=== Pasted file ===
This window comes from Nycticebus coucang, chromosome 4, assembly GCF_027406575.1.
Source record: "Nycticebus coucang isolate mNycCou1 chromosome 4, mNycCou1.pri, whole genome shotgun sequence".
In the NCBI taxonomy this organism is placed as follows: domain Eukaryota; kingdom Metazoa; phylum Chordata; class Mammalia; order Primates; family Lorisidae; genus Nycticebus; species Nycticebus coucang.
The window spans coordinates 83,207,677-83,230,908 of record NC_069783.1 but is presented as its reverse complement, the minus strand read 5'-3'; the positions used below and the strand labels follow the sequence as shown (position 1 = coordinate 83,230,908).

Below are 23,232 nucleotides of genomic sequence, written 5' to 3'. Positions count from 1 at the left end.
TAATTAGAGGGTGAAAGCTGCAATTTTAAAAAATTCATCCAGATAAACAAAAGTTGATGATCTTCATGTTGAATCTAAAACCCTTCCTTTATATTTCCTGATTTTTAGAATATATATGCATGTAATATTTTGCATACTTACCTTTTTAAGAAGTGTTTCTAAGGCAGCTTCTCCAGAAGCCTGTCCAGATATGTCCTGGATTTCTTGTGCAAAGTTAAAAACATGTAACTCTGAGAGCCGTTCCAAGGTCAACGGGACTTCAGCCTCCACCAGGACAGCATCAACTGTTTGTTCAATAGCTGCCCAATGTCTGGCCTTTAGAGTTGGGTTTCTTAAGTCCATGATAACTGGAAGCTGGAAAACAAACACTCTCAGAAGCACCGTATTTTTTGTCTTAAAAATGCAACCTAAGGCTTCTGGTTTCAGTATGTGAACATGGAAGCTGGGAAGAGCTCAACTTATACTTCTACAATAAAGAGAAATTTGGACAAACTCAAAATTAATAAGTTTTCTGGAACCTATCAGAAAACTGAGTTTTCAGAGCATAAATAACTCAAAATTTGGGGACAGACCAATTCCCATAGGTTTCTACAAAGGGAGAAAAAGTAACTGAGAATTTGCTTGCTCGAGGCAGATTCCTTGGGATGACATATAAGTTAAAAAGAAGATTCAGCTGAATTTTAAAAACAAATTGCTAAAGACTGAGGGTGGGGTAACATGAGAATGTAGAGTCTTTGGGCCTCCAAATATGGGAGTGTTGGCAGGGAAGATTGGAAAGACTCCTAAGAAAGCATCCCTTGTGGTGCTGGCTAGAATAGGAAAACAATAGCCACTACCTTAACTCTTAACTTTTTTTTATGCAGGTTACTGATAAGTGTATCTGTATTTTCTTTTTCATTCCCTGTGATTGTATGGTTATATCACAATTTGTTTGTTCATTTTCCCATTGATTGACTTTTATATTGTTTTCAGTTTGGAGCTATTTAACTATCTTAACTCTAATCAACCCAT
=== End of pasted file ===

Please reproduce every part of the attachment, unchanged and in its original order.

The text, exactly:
This window comes from Nycticebus coucang, chromosome 4, assembly GCF_027406575.1.
Source record: "Nycticebus coucang isolate mNycCou1 chromosome 4, mNycCou1.pri, whole genome shotgun sequence".
In the NCBI taxonomy this organism is placed as follows: domain Eukaryota; kingdom Metazoa; phylum Chordata; class Mammalia; order Primates; family Lorisidae; genus Nycticebus; species Nycticebus coucang.
The window spans coordinates 83,207,677-83,230,908 of record NC_069783.1 but is presented as its reverse complement, the minus strand read 5'-3'; the positions used below and the strand labels follow the sequence as shown (position 1 = coordinate 83,230,908).

Below are 23,232 nucleotides of genomic sequence, written 5' to 3'. Positions count from 1 at the left end.
TAATTAGAGGGTGAAAGCTGCAATTTTAAAAAATTCATCCAGATAAACAAAAGTTGATGATCTTCATGTTGAATCTAAAACCCTTCCTTTATATTTCCTGATTTTTAGAATATATATGCATGTAATATTTTGCATACTTACCTTTTTAAGAAGTGTTTCTAAGGCAGCTTCTCCAGAAGCCTGTCCAGATATGTCCTGGATTTCTTGTGCAAAGTTAAAAACATGTAACTCTGAGAGCCGTTCCAAGGTCAACGGGACTTCAGCCTCCACCAGGACAGCATCAACTGTTTGTTCAATAGCTGCCCAATGTCTGGCCTTTAGAGTTGGGTTTCTTAAGTCCATGATAACTGGAAGCTGGAAAACAAACACTCTCAGAAGCACCGTATTTTTTGTCTTAAAAATGCAACCTAAGGCTTCTGGTTTCAGTATGTGAACATGGAAGCTGGGAAGAGCTCAACTTATACTTCTACAATAAAGAGAAATTTGGACAAACTCAAAATTAATAAGTTTTCTGGAACCTATCAGAAAACTGAGTTTTCAGAGCATAAATAACTCAAAATTTGGGGACAGACCAATTCCCATAGGTTTCTACAAAGGGAGAAAAAGTAACTGAGAATTTGCTTGCTCGAGGCAGATTCCTTGGGATGACATATAAGTTAAAAAGAAGATTCAGCTGAATTTTAAAAACAAATTGCTAAAGACTGAGGGTGGGGTAACATGAGAATGTAGAGTCTTTGGGCCTCCAAATATGGGAGTGTTGGCAGGGAAGATTGGAAAGACTCCTAAGAAAGCATCCCTTGTGGTGCTGGCTAGAATAGGAAAACAATAGCCACTACCTTAACTCTTAACTTTTTTTTATGCAGGTTACTGATAAGTGTATCTGTATTTTCTTTTTCATTCCCTGTGATTGTATGGTTATATCACAATTTGTTTGTTCATTTTCCCATTGATTGACTTTTATATTGTTTTCAGTTTGGAGCTATTTAACTATCTTAACTCTAATCAACCCAT